A Dream Turned Nightmare

By Samson Simon Sharaf

When Zulfikar Ali Bhutto entrusted Major General Naseerullah Babar to create a student dominated resistance in Afghanistan, he ignored a very important lesson of power politics. Hans Joachim Morgenthau in his book, Politics Amongst Nations, had observed: “The statesman must think in terms of the national interest, conceived as power among other powers.” Was this ignorance or deliberate? Determined to create a new Pakistan, Bhutto was riding a wave of diplomatic successes. It seems he decided to taste the forbidden fruit.

Negotiations with India had been successful. The OIC Summit at Lahore ended Pakistan’s international isolation. The Arab oil embargo upset the Western cash flows. Foundations of the nuclear programme were laid and Pakistan was ready to pay any price (also eat grass) for its independence and development. Next, in his calculus of an overbearing India, it was important to eliminate the spectre of a two-front war by resolving the Durand issue. He decided to exploit the fault lines of Parcham and Khalq and force Sardar Daud to a negotiated settlement. The narrative though India specific, insipidly looked beyond; to a Muslim power bloc. It challenged the bipolar international equilibrium.
Afghan youngsters like Ahmad Shah Masood, Hekmatyar, Khalis and Rabbani played their role and Daud did come to the negotiating table. He even initialled the Pakistan-Afghan Joint communiqué for formalisation of Durand Line. Both Bhutto and Daud were waiting for an opportune moment; but then the gods, unhappy with Pakistan’s strategic forays, struck.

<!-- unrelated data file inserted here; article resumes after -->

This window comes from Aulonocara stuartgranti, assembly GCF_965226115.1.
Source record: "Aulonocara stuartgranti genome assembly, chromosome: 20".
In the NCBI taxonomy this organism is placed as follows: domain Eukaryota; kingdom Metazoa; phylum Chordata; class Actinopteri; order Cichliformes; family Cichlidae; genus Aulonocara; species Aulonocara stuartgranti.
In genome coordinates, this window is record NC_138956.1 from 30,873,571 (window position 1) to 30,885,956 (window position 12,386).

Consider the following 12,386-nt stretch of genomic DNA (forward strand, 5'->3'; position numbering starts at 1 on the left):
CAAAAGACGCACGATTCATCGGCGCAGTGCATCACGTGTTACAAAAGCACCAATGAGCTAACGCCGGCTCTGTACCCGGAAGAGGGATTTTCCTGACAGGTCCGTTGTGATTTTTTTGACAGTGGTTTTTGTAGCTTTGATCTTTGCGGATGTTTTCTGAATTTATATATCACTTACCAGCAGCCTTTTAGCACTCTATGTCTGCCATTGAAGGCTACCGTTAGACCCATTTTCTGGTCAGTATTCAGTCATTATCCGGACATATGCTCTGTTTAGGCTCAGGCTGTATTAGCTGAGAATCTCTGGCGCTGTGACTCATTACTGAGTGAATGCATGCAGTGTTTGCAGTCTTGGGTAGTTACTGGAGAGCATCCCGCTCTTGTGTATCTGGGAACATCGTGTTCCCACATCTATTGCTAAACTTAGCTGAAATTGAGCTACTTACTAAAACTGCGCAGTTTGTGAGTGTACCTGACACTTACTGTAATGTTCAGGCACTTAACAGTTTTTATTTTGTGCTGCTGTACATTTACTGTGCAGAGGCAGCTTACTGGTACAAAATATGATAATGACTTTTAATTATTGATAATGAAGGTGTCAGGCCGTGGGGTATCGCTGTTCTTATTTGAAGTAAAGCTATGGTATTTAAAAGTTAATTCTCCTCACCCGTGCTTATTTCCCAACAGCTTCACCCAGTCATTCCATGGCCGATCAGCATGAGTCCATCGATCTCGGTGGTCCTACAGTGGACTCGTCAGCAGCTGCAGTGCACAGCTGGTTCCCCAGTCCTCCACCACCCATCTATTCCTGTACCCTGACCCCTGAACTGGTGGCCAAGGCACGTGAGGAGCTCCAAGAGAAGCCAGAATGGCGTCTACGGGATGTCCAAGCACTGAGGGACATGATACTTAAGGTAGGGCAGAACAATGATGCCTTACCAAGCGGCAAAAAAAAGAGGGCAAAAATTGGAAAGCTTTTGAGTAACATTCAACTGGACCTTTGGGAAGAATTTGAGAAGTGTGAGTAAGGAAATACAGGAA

Bhutto paid dearly for challenging the dictum of Morgenthau in more than one way. He was removed in a military coup led by his handpicked and most humble general. In subsequent years, Zia despite overtures by Daud, showed no inclination to settle the boundary issue. Daud was killed in a coup

Rest Here

16 Comments

Filed under Pakistan

16 responses to “A Dream Turned Nightmare

  1. yasserlatifhamdani

    General Zia ul Haq is rightly blamed for giving all the ill-advised expansionist push of the Pakistani military the teeth … but one must not forget that the idea that Pakistan existed not just as a nation state for its people but a powerful core state for global geo-political drama… was probably invented by Zulfikar Ali Bhutto himself.